Updated 3:04 p.m. ET, 1/24/2014
Washington (CNN) – The interim nuclear deal with Iran and six other world powers was never signed by the representatives who brokered the agreement last November, leading one top Republican House leader to complain it allows Iranian leaders to ignore parts of the agreement, though the Obama administration said concern is unfounded.
The congressman, who only agreed to talk on the condition of anonymity, said the lack of actual signatures could be seen as a way for Iran to ignore provisions that offers Iran modest relief from some international sanctions in exchange for freezing and scaling back parts of its nuclear program.
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"I candidly think (the Obama administration) got snookered," said the GOP congressman. "I think they just wanted a deal," he added.
A senior Obama administration official confirmed to CNN that there are no signatures on the deal but said it is a non-issue.
Noting the interim deal is only a preliminary agreement, a senior administration official said there is nothing unusual about the fact that the agreement was not signed.
"It's not an international treaty," the official told CNN, pointing out Iranian officials have already begun taking "tangible steps" this week in compliance with the so-called "Joint Plan of Action" which was officially implemented on January 20.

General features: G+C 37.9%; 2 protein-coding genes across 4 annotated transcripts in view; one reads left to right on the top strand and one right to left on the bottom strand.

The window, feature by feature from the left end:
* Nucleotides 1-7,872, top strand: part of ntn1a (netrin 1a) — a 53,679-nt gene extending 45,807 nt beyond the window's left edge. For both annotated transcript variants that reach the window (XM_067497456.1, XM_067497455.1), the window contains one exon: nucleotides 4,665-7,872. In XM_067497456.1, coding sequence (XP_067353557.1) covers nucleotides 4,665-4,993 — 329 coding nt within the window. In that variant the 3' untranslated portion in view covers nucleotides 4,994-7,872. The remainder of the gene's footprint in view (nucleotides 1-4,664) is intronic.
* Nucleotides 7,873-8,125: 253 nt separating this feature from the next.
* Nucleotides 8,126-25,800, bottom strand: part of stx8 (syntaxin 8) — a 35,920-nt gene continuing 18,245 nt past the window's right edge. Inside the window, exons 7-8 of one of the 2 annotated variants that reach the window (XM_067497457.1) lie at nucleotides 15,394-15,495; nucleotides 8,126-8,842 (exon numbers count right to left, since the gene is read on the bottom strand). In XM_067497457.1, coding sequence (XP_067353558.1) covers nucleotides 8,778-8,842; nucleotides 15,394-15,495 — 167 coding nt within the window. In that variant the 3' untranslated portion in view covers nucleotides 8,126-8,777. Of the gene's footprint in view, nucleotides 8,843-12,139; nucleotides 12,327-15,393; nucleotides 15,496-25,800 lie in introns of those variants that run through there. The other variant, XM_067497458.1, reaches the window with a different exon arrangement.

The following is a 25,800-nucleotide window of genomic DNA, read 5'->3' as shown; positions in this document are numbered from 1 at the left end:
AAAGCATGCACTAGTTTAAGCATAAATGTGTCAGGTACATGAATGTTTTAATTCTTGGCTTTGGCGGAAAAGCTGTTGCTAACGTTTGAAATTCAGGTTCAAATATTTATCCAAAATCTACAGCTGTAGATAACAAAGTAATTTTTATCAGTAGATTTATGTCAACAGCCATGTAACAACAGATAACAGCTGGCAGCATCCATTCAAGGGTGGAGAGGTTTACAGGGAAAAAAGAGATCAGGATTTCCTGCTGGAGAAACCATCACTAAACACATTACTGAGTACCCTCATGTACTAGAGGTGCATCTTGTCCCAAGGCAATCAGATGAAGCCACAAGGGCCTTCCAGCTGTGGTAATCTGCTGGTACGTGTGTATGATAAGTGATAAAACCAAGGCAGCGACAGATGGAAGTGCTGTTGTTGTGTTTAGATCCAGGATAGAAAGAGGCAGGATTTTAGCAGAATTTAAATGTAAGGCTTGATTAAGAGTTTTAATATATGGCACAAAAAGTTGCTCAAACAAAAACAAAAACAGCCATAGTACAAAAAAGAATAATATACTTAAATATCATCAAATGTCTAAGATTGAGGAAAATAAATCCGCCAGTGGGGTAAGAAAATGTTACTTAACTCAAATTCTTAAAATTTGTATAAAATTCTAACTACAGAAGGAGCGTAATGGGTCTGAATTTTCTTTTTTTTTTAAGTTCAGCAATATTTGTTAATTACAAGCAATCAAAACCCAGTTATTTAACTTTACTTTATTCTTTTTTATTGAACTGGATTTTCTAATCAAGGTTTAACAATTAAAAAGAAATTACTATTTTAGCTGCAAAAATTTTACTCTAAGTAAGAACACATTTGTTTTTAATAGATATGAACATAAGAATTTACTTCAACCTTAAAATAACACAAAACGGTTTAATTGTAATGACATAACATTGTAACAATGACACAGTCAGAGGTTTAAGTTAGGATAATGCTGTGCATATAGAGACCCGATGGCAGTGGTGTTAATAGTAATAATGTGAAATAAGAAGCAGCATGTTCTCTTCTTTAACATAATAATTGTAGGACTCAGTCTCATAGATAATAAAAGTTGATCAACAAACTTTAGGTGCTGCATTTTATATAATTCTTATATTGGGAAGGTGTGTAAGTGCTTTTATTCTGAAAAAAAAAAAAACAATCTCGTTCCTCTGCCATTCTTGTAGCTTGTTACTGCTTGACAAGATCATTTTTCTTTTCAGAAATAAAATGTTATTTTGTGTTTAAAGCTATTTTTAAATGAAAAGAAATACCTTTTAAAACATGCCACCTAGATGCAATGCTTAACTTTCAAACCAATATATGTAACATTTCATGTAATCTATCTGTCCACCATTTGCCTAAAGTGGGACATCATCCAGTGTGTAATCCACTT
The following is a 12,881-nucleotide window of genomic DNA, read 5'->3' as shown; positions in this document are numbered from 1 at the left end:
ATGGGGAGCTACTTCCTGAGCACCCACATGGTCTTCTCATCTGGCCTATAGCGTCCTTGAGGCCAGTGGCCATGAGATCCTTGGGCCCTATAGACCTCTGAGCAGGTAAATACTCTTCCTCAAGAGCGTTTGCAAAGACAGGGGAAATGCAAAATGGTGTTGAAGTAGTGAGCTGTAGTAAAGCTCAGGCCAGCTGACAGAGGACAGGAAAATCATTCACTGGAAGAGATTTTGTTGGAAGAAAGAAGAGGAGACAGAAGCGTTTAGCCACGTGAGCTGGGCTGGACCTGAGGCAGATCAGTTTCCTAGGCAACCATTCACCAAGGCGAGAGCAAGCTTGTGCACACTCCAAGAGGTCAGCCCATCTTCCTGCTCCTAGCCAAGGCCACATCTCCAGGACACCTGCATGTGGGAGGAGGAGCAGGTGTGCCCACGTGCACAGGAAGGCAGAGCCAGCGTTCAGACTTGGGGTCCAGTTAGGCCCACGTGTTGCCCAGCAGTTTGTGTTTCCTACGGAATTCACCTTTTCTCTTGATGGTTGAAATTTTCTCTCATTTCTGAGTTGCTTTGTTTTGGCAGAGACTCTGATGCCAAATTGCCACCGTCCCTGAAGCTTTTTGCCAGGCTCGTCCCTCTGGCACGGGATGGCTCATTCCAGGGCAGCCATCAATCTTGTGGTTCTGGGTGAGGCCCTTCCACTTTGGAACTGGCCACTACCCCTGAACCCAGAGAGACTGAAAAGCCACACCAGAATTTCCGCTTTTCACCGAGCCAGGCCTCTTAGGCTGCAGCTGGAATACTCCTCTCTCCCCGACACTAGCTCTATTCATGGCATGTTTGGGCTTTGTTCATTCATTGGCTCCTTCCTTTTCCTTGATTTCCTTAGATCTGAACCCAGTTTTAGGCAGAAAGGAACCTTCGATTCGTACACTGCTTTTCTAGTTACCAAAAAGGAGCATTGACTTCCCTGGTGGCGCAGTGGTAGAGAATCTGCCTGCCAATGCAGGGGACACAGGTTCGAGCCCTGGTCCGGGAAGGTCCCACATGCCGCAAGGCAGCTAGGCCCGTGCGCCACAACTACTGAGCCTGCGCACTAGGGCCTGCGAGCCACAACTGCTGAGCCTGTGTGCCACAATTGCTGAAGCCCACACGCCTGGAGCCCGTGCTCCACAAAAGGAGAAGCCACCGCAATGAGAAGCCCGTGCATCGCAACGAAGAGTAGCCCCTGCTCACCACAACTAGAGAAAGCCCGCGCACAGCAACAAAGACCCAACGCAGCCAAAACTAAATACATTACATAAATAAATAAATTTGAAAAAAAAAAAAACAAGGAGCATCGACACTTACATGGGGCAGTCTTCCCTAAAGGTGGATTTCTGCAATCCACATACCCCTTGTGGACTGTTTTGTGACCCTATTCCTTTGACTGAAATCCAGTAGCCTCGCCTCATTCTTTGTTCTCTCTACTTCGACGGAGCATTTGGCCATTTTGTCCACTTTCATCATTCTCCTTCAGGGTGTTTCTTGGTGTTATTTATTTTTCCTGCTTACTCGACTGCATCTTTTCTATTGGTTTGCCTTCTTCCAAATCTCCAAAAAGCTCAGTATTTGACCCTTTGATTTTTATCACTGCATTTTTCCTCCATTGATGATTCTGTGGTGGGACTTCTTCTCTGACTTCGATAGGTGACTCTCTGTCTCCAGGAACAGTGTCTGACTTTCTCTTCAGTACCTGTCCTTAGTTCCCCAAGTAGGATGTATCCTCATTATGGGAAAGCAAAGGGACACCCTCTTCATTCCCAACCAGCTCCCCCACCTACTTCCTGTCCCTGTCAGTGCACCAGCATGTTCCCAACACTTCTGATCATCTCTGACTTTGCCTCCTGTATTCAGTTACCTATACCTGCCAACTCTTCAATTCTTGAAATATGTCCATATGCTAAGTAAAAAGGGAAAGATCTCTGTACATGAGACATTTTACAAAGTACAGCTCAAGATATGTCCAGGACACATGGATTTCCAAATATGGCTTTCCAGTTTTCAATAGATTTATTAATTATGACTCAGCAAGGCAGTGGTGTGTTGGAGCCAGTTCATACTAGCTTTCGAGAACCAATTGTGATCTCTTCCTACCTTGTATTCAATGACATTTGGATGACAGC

"The United States and the European Union have determined that Iran has taken the steps it committed to doing by or on the first day of implementation regarding its nuclear program," State Department spokeswoman said in a January 20 statement.
The senior administration official dismissed the criticism of the lack of signatures as "grasping at straws" from members who are dissatisfied with the agreement.
Members of Congress from both parties have voiced their frustrations with the six month interim deal and have proposed new sanctions aimed at applying more pressure on the Iranian government. White House officials have argued new sanctions would be counterproductive and harm prospects for a diplomatic breakthrough that could prevent Iran from developing nuclear weapons.
The same administration official insisted the threat of additional sanctions provides more leverage for the White House than any signatures.
"The Iranians are well aware of what happens if we can't conclude a comprehensive agreement," the official said.
Earlier this week, top Iranian officials accused the White House of overselling what Iran has agreed to do as part of the interim deal.
"White House tries to portray it as a - basically, a dismantling of Iran's nuclear program. That is the word that they used time and again," Iranian Foreign Minister Mohammed Javad Zarif said in an interview with CNN's Jim Sciutto.
"But we are not dismantling any centrifuges. We are not dismantling any equipment," Zarif added.
White House Press Secretary Jay Carney said such dismantling would have to come in a future, more comprehensive agreement. Iranian officials, Carney said, were playing semantics in response to domestic political pressures.
Carney said the lack of signatures is irrelevant. "There is no question that Iran and the members of P5-plus-1 have entered into an agreement," Carney told reporters Friday.
Former State Department spokesman P.J. Crowley said the addition of international monitors inside Iranian nuclear facilities during the interim agreement holds the most promise in the long-term effort to prevent Iran from obtaining a nuclear arsenal.
"The presence or absence of a signature is unimportant. Ultimately they are either going to reach an agreement or they are not," Crowley said.